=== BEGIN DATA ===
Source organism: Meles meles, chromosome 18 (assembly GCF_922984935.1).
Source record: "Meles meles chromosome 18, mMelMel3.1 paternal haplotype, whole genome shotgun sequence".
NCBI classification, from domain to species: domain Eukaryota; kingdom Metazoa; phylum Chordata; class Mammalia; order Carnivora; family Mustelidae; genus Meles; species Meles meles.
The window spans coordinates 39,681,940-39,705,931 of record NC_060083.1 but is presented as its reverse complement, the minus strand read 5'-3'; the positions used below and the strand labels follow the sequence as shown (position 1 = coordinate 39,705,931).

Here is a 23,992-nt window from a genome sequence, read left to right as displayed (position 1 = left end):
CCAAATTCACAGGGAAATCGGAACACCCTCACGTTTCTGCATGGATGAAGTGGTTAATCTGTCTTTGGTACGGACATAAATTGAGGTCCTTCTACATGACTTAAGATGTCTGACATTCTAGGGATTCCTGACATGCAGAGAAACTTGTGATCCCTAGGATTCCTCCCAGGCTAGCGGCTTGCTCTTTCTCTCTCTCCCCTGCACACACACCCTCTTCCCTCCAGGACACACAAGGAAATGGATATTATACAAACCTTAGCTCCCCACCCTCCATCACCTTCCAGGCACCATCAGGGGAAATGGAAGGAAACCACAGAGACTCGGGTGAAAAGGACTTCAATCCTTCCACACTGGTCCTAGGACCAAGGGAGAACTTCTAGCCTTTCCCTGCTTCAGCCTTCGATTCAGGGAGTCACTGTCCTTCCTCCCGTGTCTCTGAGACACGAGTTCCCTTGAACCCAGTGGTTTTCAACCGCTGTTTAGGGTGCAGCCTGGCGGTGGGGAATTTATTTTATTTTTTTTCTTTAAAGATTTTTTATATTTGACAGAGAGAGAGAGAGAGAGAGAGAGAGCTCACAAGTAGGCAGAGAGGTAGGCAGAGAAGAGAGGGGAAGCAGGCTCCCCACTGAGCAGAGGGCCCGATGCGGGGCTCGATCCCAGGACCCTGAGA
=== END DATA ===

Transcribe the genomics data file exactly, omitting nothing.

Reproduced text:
Source organism: Meles meles, chromosome 18 (assembly GCF_922984935.1).
Source record: "Meles meles chromosome 18, mMelMel3.1 paternal haplotype, whole genome shotgun sequence".
NCBI classification, from domain to species: domain Eukaryota; kingdom Metazoa; phylum Chordata; class Mammalia; order Carnivora; family Mustelidae; genus Meles; species Meles meles.
The window spans coordinates 39,681,940-39,705,931 of record NC_060083.1 but is presented as its reverse complement, the minus strand read 5'-3'; the positions used below and the strand labels follow the sequence as shown (position 1 = coordinate 39,705,931).

Here is a 23,992-nt window from a genome sequence, read left to right as displayed (position 1 = left end):
CCAAATTCACAGGGAAATCGGAACACCCTCACGTTTCTGCATGGATGAAGTGGTTAATCTGTCTTTGGTACGGACATAAATTGAGGTCCTTCTACATGACTTAAGATGTCTGACATTCTAGGGATTCCTGACATGCAGAGAAACTTGTGATCCCTAGGATTCCTCCCAGGCTAGCGGCTTGCTCTTTCTCTCTCTCCCCTGCACACACACCCTCTTCCCTCCAGGACACACAAGGAAATGGATATTATACAAACCTTAGCTCCCCACCCTCCATCACCTTCCAGGCACCATCAGGGGAAATGGAAGGAAACCACAGAGACTCGGGTGAAAAGGACTTCAATCCTTCCACACTGGTCCTAGGACCAAGGGAGAACTTCTAGCCTTTCCCTGCTTCAGCCTTCGATTCAGGGAGTCACTGTCCTTCCTCCCGTGTCTCTGAGACACGAGTTCCCTTGAACCCAGTGGTTTTCAACCGCTGTTTAGGGTGCAGCCTGGCGGTGGGGAATTTATTTTATTTTTTTTCTTTAAAGATTTTTTATATTTGACAGAGAGAGAGAGAGAGAGAGAGAGAGCTCACAAGTAGGCAGAGAGGTAGGCAGAGAAGAGAGGGGAAGCAGGCTCCCCACTGAGCAGAGGGCCCGATGCGGGGCTCGATCCCAGGACCCTGAGA